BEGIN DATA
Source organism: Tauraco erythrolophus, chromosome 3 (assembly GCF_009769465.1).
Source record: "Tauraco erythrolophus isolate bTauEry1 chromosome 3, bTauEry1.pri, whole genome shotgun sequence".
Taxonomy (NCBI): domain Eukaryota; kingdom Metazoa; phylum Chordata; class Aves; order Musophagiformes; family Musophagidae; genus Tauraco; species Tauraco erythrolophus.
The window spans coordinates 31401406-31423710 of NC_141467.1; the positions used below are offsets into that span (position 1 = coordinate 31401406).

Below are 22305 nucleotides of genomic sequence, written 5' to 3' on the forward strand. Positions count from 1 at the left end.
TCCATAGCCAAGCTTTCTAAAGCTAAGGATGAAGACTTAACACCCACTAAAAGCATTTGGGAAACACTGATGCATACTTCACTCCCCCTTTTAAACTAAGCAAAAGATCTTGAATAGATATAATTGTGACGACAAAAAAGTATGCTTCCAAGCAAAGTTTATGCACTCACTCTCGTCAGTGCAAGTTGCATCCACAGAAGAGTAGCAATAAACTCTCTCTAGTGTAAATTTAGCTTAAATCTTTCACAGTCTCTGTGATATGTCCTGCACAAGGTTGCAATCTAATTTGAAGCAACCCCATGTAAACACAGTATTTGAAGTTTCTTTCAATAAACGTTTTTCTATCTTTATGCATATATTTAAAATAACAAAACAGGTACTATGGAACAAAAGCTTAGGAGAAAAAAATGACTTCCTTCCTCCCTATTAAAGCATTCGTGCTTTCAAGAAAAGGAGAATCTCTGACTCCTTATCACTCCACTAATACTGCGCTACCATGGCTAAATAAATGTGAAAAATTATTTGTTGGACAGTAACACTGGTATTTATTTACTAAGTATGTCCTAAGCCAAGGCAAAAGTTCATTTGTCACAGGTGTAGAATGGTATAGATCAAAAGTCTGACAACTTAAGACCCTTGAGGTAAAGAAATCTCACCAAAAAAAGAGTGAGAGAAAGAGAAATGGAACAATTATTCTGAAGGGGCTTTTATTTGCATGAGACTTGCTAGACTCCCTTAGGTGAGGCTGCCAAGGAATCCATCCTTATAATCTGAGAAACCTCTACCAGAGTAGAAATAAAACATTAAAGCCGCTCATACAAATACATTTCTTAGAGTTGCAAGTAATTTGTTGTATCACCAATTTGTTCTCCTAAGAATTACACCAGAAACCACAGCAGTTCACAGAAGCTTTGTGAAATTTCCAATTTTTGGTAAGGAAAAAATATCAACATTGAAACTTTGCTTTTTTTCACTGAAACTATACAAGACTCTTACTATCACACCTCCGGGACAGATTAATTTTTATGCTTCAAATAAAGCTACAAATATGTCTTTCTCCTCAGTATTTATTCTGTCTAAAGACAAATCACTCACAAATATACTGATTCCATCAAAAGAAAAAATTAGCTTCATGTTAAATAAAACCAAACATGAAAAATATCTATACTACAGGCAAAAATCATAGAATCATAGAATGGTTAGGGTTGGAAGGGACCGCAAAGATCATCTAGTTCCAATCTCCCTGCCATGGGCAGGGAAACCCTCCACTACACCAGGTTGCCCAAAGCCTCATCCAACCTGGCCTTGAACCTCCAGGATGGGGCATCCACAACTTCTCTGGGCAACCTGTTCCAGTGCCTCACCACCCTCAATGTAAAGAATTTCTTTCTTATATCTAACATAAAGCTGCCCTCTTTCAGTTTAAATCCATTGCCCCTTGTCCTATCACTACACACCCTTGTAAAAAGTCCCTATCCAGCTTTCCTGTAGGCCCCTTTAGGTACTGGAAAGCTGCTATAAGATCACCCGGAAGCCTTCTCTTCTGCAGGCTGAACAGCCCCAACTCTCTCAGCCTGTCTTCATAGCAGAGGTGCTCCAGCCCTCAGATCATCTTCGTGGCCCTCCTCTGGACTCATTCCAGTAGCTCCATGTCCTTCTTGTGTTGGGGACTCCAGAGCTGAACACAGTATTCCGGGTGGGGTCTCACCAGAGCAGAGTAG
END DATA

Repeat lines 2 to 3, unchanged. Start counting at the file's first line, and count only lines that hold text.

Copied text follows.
Source record: "Tauraco erythrolophus isolate bTauEry1 chromosome 3, bTauEry1.pri, whole genome shotgun sequence".
Taxonomy (NCBI): domain Eukaryota; kingdom Metazoa; phylum Chordata; class Aves; order Musophagiformes; family Musophagidae; genus Tauraco; species Tauraco erythrolophus.